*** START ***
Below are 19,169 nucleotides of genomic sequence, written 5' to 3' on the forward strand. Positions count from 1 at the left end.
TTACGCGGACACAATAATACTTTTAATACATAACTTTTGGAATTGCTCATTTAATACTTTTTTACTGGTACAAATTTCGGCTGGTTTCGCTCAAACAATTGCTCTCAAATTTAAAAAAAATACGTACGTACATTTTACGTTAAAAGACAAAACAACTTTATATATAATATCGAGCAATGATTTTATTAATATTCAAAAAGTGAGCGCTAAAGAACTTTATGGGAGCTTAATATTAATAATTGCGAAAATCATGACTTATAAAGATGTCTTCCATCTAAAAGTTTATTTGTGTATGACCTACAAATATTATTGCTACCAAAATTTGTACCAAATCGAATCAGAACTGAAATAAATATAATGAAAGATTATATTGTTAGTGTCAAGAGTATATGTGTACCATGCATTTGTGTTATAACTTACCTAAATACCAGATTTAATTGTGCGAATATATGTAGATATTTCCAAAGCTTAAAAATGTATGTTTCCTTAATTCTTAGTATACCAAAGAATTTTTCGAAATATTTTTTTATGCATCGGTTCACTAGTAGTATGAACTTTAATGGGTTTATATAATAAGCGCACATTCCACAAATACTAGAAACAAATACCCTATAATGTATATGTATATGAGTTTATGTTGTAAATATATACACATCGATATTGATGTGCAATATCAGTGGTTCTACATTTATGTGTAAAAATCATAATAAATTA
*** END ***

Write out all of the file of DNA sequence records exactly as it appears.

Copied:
Below are 19,169 nucleotides of genomic sequence, written 5' to 3' on the forward strand. Positions count from 1 at the left end.
TTACGCGGACACAATAATACTTTTAATACATAACTTTTGGAATTGCTCATTTAATACTTTTTTACTGGTACAAATTTCGGCTGGTTTCGCTCAAACAATTGCTCTCAAATTTAAAAAAAATACGTACGTACATTTTACGTTAAAAGACAAAACAACTTTATATATAATATCGAGCAATGATTTTATTAATATTCAAAAAGTGAGCGCTAAAGAACTTTATGGGAGCTTAATATTAATAATTGCGAAAATCATGACTTATAAAGATGTCTTCCATCTAAAAGTTTATTTGTGTATGACCTACAAATATTATTGCTACCAAAATTTGTACCAAATCGAATCAGAACTGAAATAAATATAATGAAAGATTATATTGTTAGTGTCAAGAGTATATGTGTACCATGCATTTGTGTTATAACTTACCTAAATACCAGATTTAATTGTGCGAATATATGTAGATATTTCCAAAGCTTAAAAATGTATGTTTCCTTAATTCTTAGTATACCAAAGAATTTTTCGAAATATTTTTTTATGCATCGGTTCACTAGTAGTATGAACTTTAATGGGTTTATATAATAAGCGCACATTCCACAAATACTAGAAACAAATACCCTATAATGTATATGTATATGAGTTTATGTTGTAAATATATACACATCGATATTGATGTGCAATATCAGTGGTTCTACATTTATGTGTAAAAATCATAATAAATTA